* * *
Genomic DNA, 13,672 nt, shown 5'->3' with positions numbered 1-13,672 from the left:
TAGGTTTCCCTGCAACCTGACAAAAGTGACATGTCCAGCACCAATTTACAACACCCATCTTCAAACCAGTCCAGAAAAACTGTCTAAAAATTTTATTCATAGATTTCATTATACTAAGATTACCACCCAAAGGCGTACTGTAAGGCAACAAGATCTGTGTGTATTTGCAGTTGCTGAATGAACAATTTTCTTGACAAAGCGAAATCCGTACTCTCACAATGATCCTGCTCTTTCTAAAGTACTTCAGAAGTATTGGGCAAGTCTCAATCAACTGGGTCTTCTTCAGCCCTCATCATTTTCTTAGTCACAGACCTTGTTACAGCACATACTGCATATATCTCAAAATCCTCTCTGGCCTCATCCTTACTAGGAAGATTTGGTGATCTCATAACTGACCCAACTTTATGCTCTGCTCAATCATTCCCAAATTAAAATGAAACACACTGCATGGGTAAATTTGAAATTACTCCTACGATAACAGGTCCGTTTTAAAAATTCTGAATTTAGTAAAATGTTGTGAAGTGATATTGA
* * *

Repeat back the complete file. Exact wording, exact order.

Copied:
Genomic DNA, 13,672 nt, shown 5'->3' with positions numbered 1-13,672 from the left:
TAGGTTTCCCTGCAACCTGACAAAAGTGACATGTCCAGCACCAATTTACAACACCCATCTTCAAACCAGTCCAGAAAAACTGTCTAAAAATTTTATTCATAGATTTCATTATACTAAGATTACCACCCAAAGGCGTACTGTAAGGCAACAAGATCTGTGTGTATTTGCAGTTGCTGAATGAACAATTTTCTTGACAAAGCGAAATCCGTACTCTCACAATGATCCTGCTCTTTCTAAAGTACTTCAGAAGTATTGGGCAAGTCTCAATCAACTGGGTCTTCTTCAGCCCTCATCATTTTCTTAGTCACAGACCTTGTTACAGCACATACTGCATATATCTCAAAATCCTCTCTGGCCTCATCCTTACTAGGAAGATTTGGTGATCTCATAACTGACCCAACTTTATGCTCTGCTCAATCATTCCCAAATTAAAATGAAACACACTGCATGGGTAAATTTGAAATTACTCCTACGATAACAGGTCCGTTTTAAAAATTCTGAATTTAGTAAAATGTTGTGAAGTGATATTGA